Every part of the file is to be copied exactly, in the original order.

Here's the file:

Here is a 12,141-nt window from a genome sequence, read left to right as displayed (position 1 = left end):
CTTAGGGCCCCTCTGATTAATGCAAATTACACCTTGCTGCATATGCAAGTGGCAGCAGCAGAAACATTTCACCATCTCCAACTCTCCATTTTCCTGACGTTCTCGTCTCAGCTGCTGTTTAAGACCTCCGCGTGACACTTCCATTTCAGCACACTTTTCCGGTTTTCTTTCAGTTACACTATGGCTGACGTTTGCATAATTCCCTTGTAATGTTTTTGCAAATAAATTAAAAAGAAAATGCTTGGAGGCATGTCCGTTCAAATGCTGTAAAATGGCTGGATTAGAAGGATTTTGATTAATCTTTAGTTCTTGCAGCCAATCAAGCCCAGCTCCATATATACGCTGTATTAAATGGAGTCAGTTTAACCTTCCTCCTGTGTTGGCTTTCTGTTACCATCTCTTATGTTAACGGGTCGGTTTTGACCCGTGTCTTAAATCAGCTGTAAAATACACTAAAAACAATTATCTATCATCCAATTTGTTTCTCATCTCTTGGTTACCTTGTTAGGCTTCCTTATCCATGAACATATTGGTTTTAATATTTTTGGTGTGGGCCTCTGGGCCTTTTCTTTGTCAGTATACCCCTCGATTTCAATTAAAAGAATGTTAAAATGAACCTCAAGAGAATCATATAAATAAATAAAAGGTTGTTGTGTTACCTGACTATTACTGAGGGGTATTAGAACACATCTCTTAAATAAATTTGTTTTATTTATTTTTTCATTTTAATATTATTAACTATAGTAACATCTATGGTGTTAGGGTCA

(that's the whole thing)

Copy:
Here is a 12,141-nt window from a genome sequence, read left to right as displayed (position 1 = left end):
CTTAGGGCCCCTCTGATTAATGCAAATTACACCTTGCTGCATATGCAAGTGGCAGCAGCAGAAACATTTCACCATCTCCAACTCTCCATTTTCCTGACGTTCTCGTCTCAGCTGCTGTTTAAGACCTCCGCGTGACACTTCCATTTCAGCACACTTTTCCGGTTTTCTTTCAGTTACACTATGGCTGACGTTTGCATAATTCCCTTGTAATGTTTTTGCAAATAAATTAAAAAGAAAATGCTTGGAGGCATGTCCGTTCAAATGCTGTAAAATGGCTGGATTAGAAGGATTTTGATTAATCTTTAGTTCTTGCAGCCAATCAAGCCCAGCTCCATATATACGCTGTATTAAATGGAGTCAGTTTAACCTTCCTCCTGTGTTGGCTTTCTGTTACCATCTCTTATGTTAACGGGTCGGTTTTGACCCGTGTCTTAAATCAGCTGTAAAATACACTAAAAACAATTATCTATCATCCAATTTGTTTCTCATCTCTTGGTTACCTTGTTAGGCTTCCTTATCCATGAACATATTGGTTTTAATATTTTTGGTGTGGGCCTCTGGGCCTTTTCTTTGTCAGTATACCCCTCGATTTCAATTAAAAGAATGTTAAAATGAACCTCAAGAGAATCATATAAATAAATAAAAGGTTGTTGTGTTACCTGACTATTACTGAGGGGTATTAGAACACATCTCTTAAATAAATTTGTTTTATTTATTTTTTCATTTTAATATTATTAACTATAGTAACATCTATGGTGTTAGGGTCA